Paul, a servant of Jesus Christ, called to be an apostle, separated unto the gospel of God, 2(Which he had promised afore by his prophets in the holy scriptures,) 3Concerning his Son Jesus Christ our Lord, which was made of the seed of David according to the flesh; 4And declared to be the Son of God with power, according to the spirit of holiness, by the resurrection from the dead: 5By whom we have received grace and apostleship, for obedience to the faith among all nations, for his name: 6Among whom are ye also the called of Jesus Christ: – Romans 1:1-6
Here, Paul equates the gospel specifically with Christ and His resurrection and one's obedience being to the faith, for His name.

In the opening of Romans, Paul makes this statement in regards to the gospel:
For I am not ashamed of the gospel of Christ: for it is the power of God unto salvation to every one that believeth; to the Jew first, and also to the Greek. 17For therein is the righteousness of God revealed from faith to faith: as it is written, The just shall live by faith. – Romans 1:16-17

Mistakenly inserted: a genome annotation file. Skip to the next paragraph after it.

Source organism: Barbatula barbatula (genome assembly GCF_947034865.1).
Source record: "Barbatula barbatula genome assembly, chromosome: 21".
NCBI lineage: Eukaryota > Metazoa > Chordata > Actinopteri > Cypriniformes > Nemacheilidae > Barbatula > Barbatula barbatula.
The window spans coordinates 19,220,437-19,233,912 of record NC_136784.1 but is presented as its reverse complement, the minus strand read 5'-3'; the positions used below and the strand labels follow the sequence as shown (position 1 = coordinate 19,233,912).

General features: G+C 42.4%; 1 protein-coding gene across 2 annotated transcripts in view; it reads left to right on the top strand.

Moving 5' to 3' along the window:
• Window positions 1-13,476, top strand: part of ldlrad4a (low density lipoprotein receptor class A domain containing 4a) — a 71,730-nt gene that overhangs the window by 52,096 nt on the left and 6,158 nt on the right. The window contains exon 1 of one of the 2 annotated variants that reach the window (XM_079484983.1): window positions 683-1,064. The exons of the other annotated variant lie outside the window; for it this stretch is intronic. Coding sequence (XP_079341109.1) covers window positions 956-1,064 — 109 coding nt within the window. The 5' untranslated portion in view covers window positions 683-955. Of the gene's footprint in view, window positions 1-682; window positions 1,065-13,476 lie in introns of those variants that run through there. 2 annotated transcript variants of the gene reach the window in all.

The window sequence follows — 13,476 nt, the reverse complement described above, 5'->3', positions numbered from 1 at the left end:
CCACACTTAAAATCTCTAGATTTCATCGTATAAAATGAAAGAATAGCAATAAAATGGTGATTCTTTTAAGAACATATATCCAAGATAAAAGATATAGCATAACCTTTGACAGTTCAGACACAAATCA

This gospel of Christ is shown to be associated with salvation to those who believe the gospel, and associated with faith; the just living by faith, and faith is contrasted to those who live by law:
But that no man is justified by the law in the sight of God, it is evident: for, The just shall live by faith. 12And the law is not of faith: but, The man that doeth them shall live in them. – Galatians 3:11
In the opening of I Corinthians, Paul writes:
For Christ sent me not to baptize, but to preach the gospel: not with wisdom of words, lest the cross of Christ should be made of none effect. 18For the preaching of the cross is to them that perish foolishness; but unto us which are saved it is the power of God.
23But we preach Christ crucified, unto the Jews a stumblingblock, and unto the Greeks foolishness; – 1 Corinthians 1:17-18; 23
Here, Christ's sacrifice is equated with the gospel.